The neighbours who munch on tree leaves and dangle from webs into the streets will only be around for two more weeks, the city’s insect expert says.
Except for a few stragglers, the cankerworms, elm spanworms and forest tent caterpillars will disappear before the end of June, said Ken Nawolsky, superintendent of the insect control branch.
"We can definitely say, within two weeks, these caterpillars will be gone," he said Tuesday.
"They hatch in early May, and their season generally goes until mid-June. So, we’re expecting, probably by the end of this weekend, that the vast majority of caterpillars will be finished their larval stage, where they continue to grow and eat before they enter their next stage of life."
The insects will enter the pupa stage, and grow to be moths.
Nawolsky said he also expects the caterpillar pest-spraying program to end this weekend.
Cankerworms, the hairless bright green or dark brown insects, will increase in numbers over the next few years, Nawolsky said, adding they have a seven-year life cycle in which their population fluctuates.
Forest tent caterpillars, hairy creatures that have a blue diamond fur pattern, show up every 12 to 15 years and linger in three-year cycles. Nawolsky said their numbers will be minimal next year.
He said the hairy, charcoal-coloured elm spanworms, however, come and go as they please, in "unpredictable" cycles.
In one neighbourhood, where elm spanworms cover residential fences and doorsteps in the hundreds, a Winnipegger put out a sign on the boulevard that reads, "U-Pick Free Worms."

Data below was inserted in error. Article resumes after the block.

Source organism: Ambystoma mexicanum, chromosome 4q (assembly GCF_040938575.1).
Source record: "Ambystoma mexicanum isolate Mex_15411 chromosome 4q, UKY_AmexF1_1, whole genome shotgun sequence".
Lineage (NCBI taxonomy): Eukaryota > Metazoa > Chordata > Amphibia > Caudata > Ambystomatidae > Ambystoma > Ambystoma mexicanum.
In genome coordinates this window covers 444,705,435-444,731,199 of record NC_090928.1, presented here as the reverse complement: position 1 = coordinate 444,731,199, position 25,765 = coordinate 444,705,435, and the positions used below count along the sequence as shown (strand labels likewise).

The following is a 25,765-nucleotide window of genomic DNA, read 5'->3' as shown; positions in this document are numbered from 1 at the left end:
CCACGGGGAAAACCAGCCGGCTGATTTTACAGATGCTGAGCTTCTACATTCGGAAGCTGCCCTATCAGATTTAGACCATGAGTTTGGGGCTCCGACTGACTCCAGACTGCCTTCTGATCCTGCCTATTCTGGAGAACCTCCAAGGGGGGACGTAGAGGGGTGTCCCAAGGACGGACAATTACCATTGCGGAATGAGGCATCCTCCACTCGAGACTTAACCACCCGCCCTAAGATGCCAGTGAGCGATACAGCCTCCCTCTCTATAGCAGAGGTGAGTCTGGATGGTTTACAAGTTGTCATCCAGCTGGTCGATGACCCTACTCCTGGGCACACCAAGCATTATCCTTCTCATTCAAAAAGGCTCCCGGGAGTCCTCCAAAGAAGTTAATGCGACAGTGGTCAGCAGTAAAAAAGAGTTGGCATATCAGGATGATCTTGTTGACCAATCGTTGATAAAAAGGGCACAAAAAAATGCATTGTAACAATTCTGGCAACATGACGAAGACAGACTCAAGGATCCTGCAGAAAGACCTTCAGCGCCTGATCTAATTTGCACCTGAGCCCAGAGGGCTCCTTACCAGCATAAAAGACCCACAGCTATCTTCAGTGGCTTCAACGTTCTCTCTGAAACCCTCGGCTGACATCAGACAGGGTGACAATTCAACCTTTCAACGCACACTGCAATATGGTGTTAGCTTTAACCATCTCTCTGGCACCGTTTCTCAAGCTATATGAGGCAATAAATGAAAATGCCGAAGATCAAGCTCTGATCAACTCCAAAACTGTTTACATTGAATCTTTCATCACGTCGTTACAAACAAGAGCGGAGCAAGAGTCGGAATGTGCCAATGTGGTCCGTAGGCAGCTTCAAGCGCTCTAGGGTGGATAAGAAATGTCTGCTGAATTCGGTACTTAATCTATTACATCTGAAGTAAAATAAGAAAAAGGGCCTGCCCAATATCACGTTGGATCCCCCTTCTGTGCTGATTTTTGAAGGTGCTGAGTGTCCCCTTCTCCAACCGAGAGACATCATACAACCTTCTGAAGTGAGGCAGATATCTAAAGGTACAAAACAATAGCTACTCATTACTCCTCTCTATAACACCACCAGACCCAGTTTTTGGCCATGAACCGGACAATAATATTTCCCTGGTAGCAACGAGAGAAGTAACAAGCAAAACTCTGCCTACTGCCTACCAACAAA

Holly Russell, 39, said she made the sign out of an old beer case as "a funny joke," because of the invasion of various worms. She put it on the boulevard, around the corner from her boyfriend’s house.
"I’ve had a kick out of how many people have stopped to take photos and enjoy my sign," she said.
Michael Brome, a 31-year-old Crescentwood resident, passed by the sign Tuesday afternoon while he was walking his dog on Lilac Street.
For Brome, it’s welcome news the insects will be gone within the next two weeks. Not only have they covered his front lawn and steps, but have also occasionally made their way inside the house.
"It got so bad a week ago, I was literally walking in the streets, I wasn’t walking on the sidewalk. It felt like you were in Mission: Impossible, when they’re going through those red lasers," he said.
Taya Fehr was also walking home in the neighbourhood Tuesday.
The 19-year-old student at Robertson College said she can imagine it’d be satisfying to collect the caterpillars, "If they weren’t so gross and I wasn’t so busy."
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